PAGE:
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Below the Beltway

Gene Weingarten
Washington Post Staff Writer
Sunday, October 21, 2001 8:30 AM

I have somehow developed the reputation of an intemperate fanatic, a petty demagogue who will stop at nothing to flog some trivial pet peeve. Nothing could be further from the truth.

Sure, from time to time I may have chastised drooling halfwits who say "infer" when they mean "imply," or those congenitally insincere people who do that fluttery thing with their eyelids when they talk to you, or lard-butts who sit with their legs splayed at right angles in a crowded subway, or mortally constipated feebs who wear socks with sandals. For these perfectly reasonable views, I find myself vilified. But nothing has drawn as much unfair criticism as my alleged quote unquote crusade against the use of digital watches.

Yes, I have castigated certain politicians for dishonoring America by wearing on their wrists those cupcake-size plastic monstrosities, ungainly cubes of liquid-crystal dishonesty that purport to deliver to-the-millisecond certitude about something as unknowable as time. I have urged these individuals to reconsider their choice of timepiece. I even once mailed the vice president of the United States a more presentable watch, one with the timelessly graceful design of a circle swept by hands. (Never got so much as a thank you.)

All of this was classic advocacy journalism. But demagoguery? I, a loyal American, think not.

Demagoguery blatantly appeals to emotion, whereas my arguments appeal only to logic and reason.

Before purchasing a product or a service, for example, it is logical to ask for references from reputable individuals. Not only is this a testimonial to quality, but it offers reassurance that the sort of person who buys this product or service is the sort of person with whom one wishes to identify. This is the theory behind celebrity endorsement advertising, which has long been an honored part of the American mercantile system, which is second to none.

Consider the unretouched Associated Press photograph at the center of this page. Perhaps the makers of digital watches might like to use this picture to advertise their wares:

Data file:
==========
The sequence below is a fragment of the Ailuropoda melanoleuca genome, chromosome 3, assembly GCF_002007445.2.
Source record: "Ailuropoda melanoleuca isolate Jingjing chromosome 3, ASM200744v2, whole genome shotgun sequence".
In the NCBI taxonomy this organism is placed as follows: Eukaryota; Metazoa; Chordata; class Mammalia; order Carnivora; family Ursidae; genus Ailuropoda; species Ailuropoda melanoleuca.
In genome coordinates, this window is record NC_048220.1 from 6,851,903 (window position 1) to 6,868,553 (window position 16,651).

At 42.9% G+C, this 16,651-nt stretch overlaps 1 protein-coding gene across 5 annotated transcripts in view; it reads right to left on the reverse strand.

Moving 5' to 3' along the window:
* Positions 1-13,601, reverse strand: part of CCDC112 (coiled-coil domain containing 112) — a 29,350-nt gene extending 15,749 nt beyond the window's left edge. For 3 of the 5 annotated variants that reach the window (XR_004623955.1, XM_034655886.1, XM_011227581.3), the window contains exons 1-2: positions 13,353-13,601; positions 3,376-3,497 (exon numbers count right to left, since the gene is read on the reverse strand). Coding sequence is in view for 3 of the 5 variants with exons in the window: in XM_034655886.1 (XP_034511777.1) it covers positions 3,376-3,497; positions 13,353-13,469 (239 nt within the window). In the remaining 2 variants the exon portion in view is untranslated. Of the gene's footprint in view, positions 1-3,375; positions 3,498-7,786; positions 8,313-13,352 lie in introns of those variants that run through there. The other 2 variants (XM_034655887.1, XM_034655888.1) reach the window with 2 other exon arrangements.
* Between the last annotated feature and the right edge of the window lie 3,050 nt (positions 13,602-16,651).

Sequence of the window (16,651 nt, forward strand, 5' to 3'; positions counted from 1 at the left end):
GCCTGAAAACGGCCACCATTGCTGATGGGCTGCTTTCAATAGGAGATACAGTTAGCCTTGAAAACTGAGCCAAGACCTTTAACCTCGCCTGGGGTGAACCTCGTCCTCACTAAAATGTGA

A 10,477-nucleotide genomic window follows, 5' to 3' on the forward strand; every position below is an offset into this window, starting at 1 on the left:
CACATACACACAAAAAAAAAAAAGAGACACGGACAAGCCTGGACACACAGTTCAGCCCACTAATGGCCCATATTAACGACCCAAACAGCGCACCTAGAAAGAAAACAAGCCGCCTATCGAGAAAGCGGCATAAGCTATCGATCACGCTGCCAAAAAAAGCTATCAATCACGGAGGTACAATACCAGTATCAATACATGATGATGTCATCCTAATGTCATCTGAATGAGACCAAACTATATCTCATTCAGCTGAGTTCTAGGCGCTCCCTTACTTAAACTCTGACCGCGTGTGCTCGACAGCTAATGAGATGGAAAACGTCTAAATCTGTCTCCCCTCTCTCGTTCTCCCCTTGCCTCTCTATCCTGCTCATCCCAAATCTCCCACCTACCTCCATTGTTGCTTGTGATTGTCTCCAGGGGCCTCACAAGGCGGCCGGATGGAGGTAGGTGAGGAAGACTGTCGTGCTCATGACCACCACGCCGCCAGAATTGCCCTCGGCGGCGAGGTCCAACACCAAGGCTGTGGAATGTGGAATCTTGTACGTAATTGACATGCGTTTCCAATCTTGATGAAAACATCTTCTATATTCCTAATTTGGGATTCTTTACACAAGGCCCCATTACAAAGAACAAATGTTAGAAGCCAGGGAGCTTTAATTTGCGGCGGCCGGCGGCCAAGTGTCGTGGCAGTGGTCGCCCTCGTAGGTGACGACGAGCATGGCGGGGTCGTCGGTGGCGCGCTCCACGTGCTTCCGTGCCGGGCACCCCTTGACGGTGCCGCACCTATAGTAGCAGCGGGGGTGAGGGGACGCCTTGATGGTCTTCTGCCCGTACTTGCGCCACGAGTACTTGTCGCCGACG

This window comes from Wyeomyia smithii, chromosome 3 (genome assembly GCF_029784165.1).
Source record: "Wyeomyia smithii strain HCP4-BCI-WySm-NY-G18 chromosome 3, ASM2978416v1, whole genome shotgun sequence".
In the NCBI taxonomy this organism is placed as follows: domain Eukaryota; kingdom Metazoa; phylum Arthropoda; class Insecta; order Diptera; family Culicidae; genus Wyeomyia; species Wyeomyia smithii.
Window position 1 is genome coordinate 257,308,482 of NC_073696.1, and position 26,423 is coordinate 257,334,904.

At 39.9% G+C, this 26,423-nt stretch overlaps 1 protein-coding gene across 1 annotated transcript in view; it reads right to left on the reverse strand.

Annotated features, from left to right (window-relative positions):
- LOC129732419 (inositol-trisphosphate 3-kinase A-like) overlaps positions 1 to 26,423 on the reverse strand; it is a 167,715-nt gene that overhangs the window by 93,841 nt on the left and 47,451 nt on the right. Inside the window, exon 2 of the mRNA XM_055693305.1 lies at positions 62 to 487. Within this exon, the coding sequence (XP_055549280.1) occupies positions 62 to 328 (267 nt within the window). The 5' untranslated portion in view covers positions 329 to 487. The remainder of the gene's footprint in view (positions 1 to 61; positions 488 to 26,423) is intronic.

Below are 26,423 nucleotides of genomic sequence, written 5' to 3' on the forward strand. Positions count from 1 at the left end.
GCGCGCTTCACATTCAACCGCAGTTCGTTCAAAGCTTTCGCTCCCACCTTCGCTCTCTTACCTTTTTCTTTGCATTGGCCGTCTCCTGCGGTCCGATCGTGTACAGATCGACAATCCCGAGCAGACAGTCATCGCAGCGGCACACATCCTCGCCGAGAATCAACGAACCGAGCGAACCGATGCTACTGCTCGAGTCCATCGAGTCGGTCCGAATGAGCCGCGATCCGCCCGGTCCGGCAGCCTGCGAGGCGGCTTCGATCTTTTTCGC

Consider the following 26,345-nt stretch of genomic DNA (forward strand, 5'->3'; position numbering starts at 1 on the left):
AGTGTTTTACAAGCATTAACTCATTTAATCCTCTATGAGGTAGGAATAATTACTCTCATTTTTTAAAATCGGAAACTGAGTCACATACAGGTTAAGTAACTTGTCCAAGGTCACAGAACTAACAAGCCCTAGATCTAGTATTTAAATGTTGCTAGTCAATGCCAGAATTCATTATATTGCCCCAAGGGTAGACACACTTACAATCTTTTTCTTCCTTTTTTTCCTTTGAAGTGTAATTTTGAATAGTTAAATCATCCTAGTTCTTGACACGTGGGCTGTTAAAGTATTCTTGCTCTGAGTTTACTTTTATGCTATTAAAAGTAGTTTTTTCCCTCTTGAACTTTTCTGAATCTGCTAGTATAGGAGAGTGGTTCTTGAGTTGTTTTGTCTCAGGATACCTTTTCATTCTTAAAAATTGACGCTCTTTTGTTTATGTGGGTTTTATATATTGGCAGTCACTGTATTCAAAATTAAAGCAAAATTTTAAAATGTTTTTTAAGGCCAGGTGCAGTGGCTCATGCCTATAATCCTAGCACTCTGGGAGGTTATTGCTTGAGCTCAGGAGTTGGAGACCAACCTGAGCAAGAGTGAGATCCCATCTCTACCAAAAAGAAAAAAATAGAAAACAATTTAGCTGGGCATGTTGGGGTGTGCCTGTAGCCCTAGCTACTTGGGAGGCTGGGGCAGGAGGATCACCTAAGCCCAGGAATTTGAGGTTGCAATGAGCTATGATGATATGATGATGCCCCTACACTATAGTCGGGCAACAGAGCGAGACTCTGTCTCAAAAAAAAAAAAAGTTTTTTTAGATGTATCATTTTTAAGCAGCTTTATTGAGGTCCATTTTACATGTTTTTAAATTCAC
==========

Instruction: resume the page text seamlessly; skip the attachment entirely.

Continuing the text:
Reflecting the Sophisticated Tastes of the Modern Genocidal Maniac.

But maybe I am being hasty. One dare not draw too many conclusions from a single photograph, dare one?

Goodness, what have I before me here? It is a story from the Toronto Star, dated March 20, 2001, covering the trial of a noted Middle Eastern terrorist, Ahmed Ressam, accused and later convicted of plotting bombings in the United States. It seems Mr. Ressam was arrested with explosives, detonators, batteries and a Casio digital watch.

Coincidence? Let's ask Vincent Cannistraro, former head of counterterrorism at the CIA. I happen to have him on the phone.

"The Casio digital watch is a signature of bin Laden," he said. "It's pretty much in the jihad terrorist handbook. They use it for triggering devices."

Cannistraro, needless to say, wears a watch with hands. "It's more elegant," he said.

So there you have it, Mr. and/or Ms. American consumer. Two testimonials. In making your watch-purchase decisions, are you gonna go with a heroic foe of global terrorism from McLean, Va., or a Mr. O.b. Laden, late of some cave in Afghanistan?

Here's my point: If you are the owner of a digital watch, perhaps you might want to rethink that petrochemical bunion on your wrist. Perhaps it might be time to assassinate it in as colorful a way as possible, and buy a new one of classic face-and-hands design.

Your country will thank you, for helping to reinvigorate the economy.

Your city will thank you, for helping to stamp out a visual scourge on its streets.

Your friends will thank you. They've been wanting to tell you for years.

And I will thank you, for acknowledging the wisdom and righteousness of my campaign, and thereby helping me fight an unjustified reputation as a cranky, judgmental zealot with no sense of proportion.

Next Week: Pretentious jackasses who pronounce the "t" in "often."

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